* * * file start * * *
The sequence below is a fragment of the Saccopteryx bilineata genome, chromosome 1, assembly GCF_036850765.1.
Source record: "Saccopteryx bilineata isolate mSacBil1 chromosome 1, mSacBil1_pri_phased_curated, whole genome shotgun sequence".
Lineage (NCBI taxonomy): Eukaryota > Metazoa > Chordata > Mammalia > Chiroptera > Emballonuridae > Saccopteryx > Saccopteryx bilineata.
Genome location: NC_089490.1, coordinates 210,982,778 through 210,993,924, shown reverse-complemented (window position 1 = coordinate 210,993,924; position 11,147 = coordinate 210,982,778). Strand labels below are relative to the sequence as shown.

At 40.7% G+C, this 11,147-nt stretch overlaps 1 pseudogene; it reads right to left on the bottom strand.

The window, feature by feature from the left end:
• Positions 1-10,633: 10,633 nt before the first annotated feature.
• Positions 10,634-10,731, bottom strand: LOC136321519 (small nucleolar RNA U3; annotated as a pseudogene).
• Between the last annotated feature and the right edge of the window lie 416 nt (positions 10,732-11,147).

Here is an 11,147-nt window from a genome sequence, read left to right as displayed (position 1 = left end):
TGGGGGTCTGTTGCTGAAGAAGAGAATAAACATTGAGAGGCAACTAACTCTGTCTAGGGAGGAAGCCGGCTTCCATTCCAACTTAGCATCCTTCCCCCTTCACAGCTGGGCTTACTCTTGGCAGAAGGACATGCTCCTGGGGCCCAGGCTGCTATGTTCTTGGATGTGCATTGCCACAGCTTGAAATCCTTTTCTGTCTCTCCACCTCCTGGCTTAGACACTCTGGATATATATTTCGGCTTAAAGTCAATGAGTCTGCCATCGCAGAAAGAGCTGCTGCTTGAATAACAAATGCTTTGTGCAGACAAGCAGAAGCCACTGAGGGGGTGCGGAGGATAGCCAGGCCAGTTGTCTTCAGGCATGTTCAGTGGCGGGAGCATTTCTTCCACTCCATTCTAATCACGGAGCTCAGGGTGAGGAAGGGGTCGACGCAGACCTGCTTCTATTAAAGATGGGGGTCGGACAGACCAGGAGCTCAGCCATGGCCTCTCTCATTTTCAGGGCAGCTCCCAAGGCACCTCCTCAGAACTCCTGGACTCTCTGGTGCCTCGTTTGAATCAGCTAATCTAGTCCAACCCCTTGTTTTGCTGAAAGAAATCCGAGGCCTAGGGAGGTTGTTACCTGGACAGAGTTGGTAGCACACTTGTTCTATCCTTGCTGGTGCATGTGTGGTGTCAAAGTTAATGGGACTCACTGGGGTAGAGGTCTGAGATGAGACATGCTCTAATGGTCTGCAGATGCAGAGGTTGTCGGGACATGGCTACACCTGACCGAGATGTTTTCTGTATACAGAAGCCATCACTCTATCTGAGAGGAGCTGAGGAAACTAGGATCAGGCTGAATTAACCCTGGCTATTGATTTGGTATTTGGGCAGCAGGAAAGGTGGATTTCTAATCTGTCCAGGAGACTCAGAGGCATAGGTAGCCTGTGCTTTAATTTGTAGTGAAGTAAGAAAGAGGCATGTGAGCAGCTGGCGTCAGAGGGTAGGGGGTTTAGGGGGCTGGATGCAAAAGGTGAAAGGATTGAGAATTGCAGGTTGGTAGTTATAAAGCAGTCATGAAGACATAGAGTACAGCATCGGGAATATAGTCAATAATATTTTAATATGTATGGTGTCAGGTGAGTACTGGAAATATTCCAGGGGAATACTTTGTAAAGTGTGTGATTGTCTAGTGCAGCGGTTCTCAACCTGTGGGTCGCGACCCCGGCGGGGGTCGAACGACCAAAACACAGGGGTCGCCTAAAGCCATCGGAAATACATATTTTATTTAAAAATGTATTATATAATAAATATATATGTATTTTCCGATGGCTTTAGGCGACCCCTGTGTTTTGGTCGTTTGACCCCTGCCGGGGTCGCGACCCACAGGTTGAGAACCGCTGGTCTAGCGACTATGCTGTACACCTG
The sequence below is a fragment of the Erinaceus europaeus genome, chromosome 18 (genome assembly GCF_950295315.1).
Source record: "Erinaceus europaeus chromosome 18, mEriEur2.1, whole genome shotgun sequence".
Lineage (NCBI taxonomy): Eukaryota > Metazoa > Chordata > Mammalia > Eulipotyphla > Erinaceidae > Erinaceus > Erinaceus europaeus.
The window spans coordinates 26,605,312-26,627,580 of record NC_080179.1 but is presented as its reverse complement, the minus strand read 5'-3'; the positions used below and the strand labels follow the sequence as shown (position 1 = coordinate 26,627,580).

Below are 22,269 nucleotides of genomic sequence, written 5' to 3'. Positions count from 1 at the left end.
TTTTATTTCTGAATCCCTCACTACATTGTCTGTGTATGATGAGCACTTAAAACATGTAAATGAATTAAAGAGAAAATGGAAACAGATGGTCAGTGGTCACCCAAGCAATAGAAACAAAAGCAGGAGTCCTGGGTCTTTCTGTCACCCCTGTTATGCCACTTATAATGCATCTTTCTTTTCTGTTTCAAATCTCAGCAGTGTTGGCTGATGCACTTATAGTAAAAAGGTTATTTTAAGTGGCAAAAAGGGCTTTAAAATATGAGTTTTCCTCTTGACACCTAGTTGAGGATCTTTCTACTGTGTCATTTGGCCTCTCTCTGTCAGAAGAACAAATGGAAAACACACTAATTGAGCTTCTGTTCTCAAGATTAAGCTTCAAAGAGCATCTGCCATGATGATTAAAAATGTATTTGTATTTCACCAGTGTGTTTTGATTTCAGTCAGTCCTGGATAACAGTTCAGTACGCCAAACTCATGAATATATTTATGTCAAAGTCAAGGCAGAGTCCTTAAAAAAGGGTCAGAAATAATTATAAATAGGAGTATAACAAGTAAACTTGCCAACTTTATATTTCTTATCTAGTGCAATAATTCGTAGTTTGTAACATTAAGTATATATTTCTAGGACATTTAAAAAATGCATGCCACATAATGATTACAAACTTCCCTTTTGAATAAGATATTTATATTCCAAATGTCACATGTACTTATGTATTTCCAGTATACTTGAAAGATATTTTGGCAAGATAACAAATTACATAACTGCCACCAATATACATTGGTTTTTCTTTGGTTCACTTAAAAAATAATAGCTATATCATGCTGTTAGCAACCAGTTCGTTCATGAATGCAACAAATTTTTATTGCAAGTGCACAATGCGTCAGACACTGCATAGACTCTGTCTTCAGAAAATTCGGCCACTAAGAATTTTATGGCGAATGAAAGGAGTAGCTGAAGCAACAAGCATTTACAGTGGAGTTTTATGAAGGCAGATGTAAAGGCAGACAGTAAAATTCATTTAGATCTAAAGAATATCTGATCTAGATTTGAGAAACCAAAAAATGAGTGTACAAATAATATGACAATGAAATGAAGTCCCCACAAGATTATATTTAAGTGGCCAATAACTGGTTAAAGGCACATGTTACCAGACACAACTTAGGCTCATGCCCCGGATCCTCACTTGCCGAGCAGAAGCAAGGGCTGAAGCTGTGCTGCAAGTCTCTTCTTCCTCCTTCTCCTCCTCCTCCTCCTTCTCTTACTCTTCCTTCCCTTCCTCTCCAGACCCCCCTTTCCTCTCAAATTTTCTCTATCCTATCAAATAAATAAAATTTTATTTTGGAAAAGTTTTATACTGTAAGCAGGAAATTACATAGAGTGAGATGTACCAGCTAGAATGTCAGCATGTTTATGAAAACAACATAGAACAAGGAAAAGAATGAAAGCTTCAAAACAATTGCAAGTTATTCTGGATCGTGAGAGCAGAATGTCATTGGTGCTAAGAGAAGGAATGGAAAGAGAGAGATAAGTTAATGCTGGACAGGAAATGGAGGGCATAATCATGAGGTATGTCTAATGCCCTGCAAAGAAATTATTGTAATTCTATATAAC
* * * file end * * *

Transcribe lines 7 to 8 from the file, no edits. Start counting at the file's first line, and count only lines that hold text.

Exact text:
• Positions 1-10,633: 10,633 nt before the first annotated feature.
• Positions 10,634-10,731, bottom strand: LOC136321519 (small nucleolar RNA U3; annotated as a pseudogene).